Close
Close

Distal renal tubular acidosis

Pediatric Sjogren syndrome with distal renal tubular acidosis and autoimmune hypothyroidism: an uncommon association.
Related Articles

Pediatric Sjogren syndrome with distal renal tubular acidosis and autoimmune hypothyroidism: an uncommon association.

CEN Case Rep. 2015 Nov;4(2):200-205

Authors: Agarwal A, Kumar P, Gupta N

Abstract
A 14-year-old female came with the history of sudden onset weakness; during work up, she was found to have hyperchloremic metabolic acidosis with normal anion gap and normal renal function suggesting the possibility of renal tubular acidosis (RTA). On further evaluation of RTA, she had positive antinuclear antibody, anti-Ro, and anti-La antibodies. On nuclear scan of salivary glands, her left parotid gland was nonfunctional. Her parotid biopsy revealed dilated interlobular ducts engulfed by lymphoid cells. She also had autoimmune hypothyroidism as suggested by raised TSH and positive anti-TPO antibodies. At admission, her serum potassium levels were low and she was treated with intravenous potassium chloride. After she recovered from acute hypokalemic paralysis, she was started on oral potassium citrate along with phosphate supplements, hydroxychloroquine, oral prednisolone and thyroxine supplements. Over the next 6 months, she has significant reduction in the dosage of potassium, bicarbonate and phosphate and gained 3 kg of weight and 3.5 cm of height. As primary Sjogren syndrome itself is rare in pediatric population and its association with renal tubular acidosis is even rarer, we suggest considering Sjogren syndrome as a differential diagnosis during the RTA work-up is worth trying.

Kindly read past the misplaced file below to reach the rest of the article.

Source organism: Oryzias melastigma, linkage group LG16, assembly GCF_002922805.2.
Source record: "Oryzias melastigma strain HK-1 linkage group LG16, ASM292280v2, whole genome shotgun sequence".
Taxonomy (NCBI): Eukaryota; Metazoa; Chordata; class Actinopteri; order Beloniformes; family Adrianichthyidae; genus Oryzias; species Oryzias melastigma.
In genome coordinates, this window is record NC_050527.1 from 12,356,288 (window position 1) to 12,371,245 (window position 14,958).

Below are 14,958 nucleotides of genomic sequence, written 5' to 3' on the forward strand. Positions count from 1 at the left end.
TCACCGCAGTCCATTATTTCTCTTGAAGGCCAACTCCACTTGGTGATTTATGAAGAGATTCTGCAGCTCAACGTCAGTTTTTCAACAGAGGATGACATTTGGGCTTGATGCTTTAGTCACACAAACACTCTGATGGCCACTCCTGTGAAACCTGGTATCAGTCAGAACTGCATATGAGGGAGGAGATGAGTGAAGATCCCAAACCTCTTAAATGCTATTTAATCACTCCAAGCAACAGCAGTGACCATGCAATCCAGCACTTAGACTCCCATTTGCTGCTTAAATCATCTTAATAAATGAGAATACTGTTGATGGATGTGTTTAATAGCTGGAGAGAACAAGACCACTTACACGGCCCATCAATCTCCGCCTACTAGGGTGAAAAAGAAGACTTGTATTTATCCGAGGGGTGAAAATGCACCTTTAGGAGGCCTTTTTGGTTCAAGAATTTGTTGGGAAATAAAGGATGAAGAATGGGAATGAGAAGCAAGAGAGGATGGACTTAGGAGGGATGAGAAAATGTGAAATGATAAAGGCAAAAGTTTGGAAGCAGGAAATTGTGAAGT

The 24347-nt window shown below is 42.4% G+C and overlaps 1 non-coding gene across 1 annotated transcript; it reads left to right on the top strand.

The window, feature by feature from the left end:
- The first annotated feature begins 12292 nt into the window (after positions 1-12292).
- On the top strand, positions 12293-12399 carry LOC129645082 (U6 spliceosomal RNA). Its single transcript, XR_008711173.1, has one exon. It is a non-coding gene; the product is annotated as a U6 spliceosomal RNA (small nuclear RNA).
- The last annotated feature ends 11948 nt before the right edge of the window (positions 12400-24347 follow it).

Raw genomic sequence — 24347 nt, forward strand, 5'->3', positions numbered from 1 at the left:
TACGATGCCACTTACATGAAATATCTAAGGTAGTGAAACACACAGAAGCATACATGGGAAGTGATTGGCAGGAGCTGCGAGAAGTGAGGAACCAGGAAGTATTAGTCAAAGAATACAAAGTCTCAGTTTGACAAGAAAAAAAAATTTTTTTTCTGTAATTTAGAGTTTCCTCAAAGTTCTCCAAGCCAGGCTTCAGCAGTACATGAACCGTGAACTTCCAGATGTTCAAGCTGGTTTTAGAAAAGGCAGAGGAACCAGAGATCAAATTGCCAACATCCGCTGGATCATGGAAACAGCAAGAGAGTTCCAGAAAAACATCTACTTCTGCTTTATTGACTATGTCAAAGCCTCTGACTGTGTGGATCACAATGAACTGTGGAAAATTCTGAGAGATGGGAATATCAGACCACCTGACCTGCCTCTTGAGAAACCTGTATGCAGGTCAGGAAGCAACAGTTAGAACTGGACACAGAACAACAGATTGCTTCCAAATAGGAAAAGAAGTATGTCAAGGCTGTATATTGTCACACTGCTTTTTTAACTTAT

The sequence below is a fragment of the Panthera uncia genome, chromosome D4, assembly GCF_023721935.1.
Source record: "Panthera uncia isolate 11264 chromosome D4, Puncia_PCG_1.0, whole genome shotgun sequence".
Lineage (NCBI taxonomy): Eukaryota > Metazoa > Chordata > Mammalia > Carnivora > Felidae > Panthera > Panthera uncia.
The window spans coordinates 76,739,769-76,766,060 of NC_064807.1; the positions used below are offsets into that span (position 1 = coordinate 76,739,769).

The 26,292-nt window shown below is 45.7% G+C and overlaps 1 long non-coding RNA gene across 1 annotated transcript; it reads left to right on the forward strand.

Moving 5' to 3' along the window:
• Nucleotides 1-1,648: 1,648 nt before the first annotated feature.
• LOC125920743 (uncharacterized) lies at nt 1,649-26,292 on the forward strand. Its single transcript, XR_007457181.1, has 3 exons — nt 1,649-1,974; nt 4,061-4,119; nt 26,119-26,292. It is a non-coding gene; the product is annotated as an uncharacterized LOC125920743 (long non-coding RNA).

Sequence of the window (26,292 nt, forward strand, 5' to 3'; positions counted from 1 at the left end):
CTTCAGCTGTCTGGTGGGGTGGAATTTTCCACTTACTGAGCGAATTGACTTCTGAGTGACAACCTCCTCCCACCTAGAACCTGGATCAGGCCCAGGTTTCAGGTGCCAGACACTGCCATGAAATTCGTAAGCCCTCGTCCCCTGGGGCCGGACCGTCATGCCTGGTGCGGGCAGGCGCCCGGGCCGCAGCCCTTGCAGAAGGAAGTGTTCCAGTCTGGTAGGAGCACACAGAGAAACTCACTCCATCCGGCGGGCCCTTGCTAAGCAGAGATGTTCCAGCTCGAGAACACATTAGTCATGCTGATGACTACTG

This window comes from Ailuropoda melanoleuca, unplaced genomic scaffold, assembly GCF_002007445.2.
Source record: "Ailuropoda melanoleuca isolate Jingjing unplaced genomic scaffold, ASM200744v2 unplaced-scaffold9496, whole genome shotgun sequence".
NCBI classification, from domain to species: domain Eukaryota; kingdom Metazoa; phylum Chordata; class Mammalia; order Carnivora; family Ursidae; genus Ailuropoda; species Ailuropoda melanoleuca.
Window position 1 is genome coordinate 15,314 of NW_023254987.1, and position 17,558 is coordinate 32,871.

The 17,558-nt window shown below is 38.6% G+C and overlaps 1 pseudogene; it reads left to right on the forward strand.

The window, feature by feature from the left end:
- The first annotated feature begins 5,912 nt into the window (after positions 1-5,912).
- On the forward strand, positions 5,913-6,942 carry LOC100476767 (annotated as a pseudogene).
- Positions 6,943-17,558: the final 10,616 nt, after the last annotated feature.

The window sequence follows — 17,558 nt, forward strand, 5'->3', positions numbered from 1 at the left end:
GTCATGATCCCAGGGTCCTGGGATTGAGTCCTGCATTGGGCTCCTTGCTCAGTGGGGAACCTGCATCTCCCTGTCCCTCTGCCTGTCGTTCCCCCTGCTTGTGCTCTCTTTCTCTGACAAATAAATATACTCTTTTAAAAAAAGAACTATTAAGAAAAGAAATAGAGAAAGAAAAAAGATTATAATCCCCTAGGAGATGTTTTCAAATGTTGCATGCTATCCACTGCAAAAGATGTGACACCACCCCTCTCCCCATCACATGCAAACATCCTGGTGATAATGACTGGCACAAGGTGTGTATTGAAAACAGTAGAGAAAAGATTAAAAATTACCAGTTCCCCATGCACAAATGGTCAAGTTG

PMID: 28509102 [PubMed]

Videos
by Scott Harwood
17 views
by Abidemi Uruejoma
17 views
by Scott Harwood
17 views
Latest Research